Ravi Thiagarajan is a freelance writer and intern for Vivoderm Laboratories in Los Angeles, California. He has published numerous articles for the leading newspaper The Times of India, local affiliate Anand Plus.
For more information and latest findings on natural skincare link to http://organicskincareinfo.net or
Your Skin – is a flexible membranous tissue that forms the external covering of the body, it operates as a complex organ of numerous structures (sometimes called the integumentary system) performing vital protective and metabolic functions. The average skin makes up about 18% of an adult’s weight and approximately a total area of 1,5 – 2 m2
1 – melanocyte
2 – sebaceous gland
3 – muscle
4 – hair shaft
5 – fat
6 – Pacinian corpuscle
7 – artery
8 – hair follicle
9 – sweat gland
10 – epidermis
11 – dermis
12 – subcutaneous tissue
The skin contains two main layers of cells: a thin outer layer, the epidermis, and a thicker inner layer immediately below, called the dermis. Along the internal surface of the epidermis, young cells continuously multiply, pushing the older cells outward. At the outer surface the older cells flatten and overlap to form a tough membrane and gradually shed as calluses or collections of dead skin. Hair and nails are evolutionary adaptations of the epidermis.
Although the epidermis has no blood vessels, its deeper strata contain melanin, the pigment that gives color to the skin. The underlying dermis consists of connective tissue with embedded blood vessels, lymph channels, nerve endings, sweat glands, fat cells, hair follicles, muscles and oil glands that lubricate the skin and hair (glands located in the skin that secrete an oily substance, sebum – called sebaceous glands). The nerve endings, called receptors, perform an important sensory function – responding to various stimuli, including touch, pressure, heat, and cold.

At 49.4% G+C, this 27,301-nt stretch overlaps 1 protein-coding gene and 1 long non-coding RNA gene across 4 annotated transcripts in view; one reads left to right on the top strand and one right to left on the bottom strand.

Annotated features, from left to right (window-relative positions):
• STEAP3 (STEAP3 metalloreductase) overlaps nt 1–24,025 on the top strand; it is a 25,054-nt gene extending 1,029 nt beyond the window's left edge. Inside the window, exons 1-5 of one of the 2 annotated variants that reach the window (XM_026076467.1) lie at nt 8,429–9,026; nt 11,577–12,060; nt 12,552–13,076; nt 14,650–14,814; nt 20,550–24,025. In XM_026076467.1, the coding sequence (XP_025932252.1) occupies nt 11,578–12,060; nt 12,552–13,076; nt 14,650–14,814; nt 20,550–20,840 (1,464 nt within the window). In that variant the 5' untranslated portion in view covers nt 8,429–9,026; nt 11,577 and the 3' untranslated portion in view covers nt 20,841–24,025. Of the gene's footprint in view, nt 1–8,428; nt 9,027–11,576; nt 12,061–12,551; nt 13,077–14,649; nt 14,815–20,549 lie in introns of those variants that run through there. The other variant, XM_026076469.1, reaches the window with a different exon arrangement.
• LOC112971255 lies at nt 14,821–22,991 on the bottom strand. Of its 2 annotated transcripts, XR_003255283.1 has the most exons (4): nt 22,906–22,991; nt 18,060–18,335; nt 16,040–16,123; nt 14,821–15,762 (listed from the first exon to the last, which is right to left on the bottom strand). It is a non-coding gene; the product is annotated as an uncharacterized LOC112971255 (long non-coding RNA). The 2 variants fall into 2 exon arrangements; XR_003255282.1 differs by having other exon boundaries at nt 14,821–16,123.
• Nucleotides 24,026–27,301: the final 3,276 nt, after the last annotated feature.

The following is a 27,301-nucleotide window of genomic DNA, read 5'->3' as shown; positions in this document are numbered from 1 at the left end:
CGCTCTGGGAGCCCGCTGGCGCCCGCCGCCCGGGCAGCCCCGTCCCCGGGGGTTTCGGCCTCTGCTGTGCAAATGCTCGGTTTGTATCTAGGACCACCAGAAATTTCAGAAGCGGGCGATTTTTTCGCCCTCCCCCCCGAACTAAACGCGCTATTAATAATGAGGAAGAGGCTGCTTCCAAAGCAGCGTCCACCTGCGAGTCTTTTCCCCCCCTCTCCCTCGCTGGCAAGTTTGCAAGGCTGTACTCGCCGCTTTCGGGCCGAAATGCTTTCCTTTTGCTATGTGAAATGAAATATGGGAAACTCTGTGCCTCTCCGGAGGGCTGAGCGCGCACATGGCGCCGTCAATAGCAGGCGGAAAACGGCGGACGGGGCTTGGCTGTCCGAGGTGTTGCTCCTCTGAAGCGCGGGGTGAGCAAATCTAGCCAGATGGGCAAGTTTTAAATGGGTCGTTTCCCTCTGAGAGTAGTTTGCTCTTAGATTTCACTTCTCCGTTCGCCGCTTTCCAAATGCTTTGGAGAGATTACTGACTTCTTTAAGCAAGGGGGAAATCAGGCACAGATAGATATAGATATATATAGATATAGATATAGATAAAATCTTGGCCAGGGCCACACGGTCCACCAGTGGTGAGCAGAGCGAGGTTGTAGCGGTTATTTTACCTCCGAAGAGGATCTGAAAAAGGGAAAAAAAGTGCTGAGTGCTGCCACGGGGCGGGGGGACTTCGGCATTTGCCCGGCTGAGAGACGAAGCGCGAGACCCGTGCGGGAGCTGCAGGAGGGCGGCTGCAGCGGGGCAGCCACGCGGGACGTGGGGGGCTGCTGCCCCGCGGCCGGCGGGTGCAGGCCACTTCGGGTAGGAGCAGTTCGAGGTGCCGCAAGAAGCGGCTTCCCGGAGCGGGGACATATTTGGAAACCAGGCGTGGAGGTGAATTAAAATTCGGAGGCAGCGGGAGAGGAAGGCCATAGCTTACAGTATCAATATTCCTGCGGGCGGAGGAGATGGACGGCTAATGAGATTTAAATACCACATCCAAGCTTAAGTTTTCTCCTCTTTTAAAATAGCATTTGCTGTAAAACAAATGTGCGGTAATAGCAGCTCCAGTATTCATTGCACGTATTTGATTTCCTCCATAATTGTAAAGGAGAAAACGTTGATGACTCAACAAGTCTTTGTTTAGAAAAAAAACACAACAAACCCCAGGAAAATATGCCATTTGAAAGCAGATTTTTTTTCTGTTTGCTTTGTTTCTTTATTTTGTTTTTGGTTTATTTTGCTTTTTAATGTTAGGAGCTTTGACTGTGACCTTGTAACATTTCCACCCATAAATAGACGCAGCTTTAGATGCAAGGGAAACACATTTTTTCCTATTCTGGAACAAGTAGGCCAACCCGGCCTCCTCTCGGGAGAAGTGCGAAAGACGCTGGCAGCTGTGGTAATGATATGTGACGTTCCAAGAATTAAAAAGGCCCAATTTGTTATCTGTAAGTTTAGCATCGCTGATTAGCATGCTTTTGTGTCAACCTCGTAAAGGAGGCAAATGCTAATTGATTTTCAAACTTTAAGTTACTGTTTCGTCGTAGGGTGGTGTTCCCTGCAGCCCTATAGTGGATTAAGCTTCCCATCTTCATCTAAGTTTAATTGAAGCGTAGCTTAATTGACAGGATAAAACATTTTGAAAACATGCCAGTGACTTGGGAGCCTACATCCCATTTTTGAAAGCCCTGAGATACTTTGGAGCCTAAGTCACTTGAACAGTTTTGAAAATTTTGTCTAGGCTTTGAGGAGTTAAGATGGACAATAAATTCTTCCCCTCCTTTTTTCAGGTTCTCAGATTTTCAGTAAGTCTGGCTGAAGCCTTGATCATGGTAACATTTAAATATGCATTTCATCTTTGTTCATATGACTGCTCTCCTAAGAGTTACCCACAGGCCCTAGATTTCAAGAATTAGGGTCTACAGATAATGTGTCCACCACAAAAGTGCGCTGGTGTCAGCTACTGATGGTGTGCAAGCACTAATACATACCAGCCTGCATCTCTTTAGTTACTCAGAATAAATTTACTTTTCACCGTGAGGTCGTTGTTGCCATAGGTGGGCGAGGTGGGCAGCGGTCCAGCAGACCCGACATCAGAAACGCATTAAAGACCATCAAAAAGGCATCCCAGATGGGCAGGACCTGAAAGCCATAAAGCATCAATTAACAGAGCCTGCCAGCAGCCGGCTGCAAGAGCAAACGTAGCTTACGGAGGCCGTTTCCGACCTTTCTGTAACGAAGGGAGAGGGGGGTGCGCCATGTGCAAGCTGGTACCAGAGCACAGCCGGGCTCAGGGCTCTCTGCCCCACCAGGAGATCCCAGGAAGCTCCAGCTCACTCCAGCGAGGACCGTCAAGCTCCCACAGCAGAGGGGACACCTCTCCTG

A skin rash shows up as an area of inflammation or change in the texture, and/ or color of your skin. It can be caused by a number of different things including irritation, disease, or allergic/ non-allergic reactions to foods, chemicals, plants, animals, insects or other environmental factors.
So many rashes appear because the skin is an active player in the immune system. Antigens are things like viruses or proteins that we react to. These antigens need to be presented to our immune system in a very controlled way; otherwise we would react to too many things. The skin is the site at which antigen presenting cells introduce the antigens to lymphocytes. These lymphocytes are in a sense the paratroopers of our body. A complicated process of making sure that we are not overreacting takes place. All of this occurs in the skin once these lymphocytes have been activated they produce many chemicals that cause inflammation. When we become allergic to an antibiotic or other drug, the action takes place mainly in the skin as well as in the lymph glands. Viral infections also frequently produce rashes as viral particles are presented to our immune system in the epidermis. In a sense the skin is like the schoolyard which is where many of the fights occur.
Rashes can appear on your entire body or be limited to a specific area, and what it looks like and how it feels can vary depending on the cause and type of rash. Some common types of rashes include: